Save the Children Philippines fears thousands of children in typhoon-devastated provinces face severe malnutrition, miss out on classes.
Thousands of children face prolonged hunger, undernutrition, and missing out on classes weeks after Super Typhoon Goni, (local name: Rolly) the world’s most powerful storm this year devastated the Bicol provinces, Save the Children Philippines said on Wednesday.
While it may take years for some 1.8 million affected people to recover from the massive devastation, another typhoon, Severe Tropical Storm Vamco (local name: Ulysses), is intensifying and threatens to severely affect Catanduanes, Albay, and Camarines Sur, the same areas that were devastated by Typhoon Goni.
“We are concerned about the situation of 450,000 children who live in fear and isolation, and continue to experience hunger and distress as they miss out on classes,” said Atty. Alberto Muyot, Chief Executive Officer of Save the Children Philippines.
Humanitarian aid workers deployed in Catanduanes reported that children and their families still live in makeshift shacks, as their homes were destroyed, and have no access to life-saving information on the new typhoon due to massive power outage and communication interruption across the province.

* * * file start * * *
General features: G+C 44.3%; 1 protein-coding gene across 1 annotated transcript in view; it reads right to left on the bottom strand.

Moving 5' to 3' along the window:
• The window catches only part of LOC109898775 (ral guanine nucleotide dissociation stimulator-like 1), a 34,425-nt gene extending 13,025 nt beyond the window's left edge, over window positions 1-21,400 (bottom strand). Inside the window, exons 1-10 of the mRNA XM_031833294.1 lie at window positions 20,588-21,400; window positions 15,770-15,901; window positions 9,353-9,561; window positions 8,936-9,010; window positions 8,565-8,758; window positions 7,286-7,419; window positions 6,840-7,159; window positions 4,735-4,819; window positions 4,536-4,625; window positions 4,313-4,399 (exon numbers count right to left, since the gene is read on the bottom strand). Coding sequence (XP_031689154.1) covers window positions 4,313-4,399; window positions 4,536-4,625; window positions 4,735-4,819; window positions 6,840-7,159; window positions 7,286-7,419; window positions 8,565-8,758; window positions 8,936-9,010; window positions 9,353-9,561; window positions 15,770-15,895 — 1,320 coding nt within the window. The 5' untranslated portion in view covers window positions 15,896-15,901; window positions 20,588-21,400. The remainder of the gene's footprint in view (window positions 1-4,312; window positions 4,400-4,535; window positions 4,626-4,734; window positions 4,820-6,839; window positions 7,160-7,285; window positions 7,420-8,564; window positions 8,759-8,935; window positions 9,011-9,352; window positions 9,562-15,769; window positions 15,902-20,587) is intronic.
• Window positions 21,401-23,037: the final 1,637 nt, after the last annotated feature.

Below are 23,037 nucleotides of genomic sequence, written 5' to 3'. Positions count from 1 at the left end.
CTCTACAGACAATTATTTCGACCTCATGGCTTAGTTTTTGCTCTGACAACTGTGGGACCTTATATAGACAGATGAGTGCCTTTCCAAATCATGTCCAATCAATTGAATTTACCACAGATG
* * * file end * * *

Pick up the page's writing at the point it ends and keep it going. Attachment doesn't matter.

Three truckloads of life-saving relief items including hygiene essentials, family emergency kits, and water kits will be distributed this week to children and their families in Catanduanes, the most devastated province.
Dr. Amado Parawan, Child Health and Nutrition Advisor of Save the Children Philippines supported local health officials in Camarines Sur and Albay in conducting a rapid Mid-Upper Arm Circumference (MUAC) screening to detect cases of severe and moderate malnutrition among children, and in referring them to health centers for early treatment.
Muyot said the COVID-19 pandemic has already interrupted the learning of 22 million students in the country, and children in typhoon-devastated areas in the Bicol provinces continue to lose out on learning due to the destruction of schools and learning modules.
“The poorest and most marginalized children are at risk of losing out on education due to impact of the COVID-19 pandemic, compounded by the devastation caused by the typhoon,” said Muyot. “The price they will have to pay for the disruption of their education is their future.”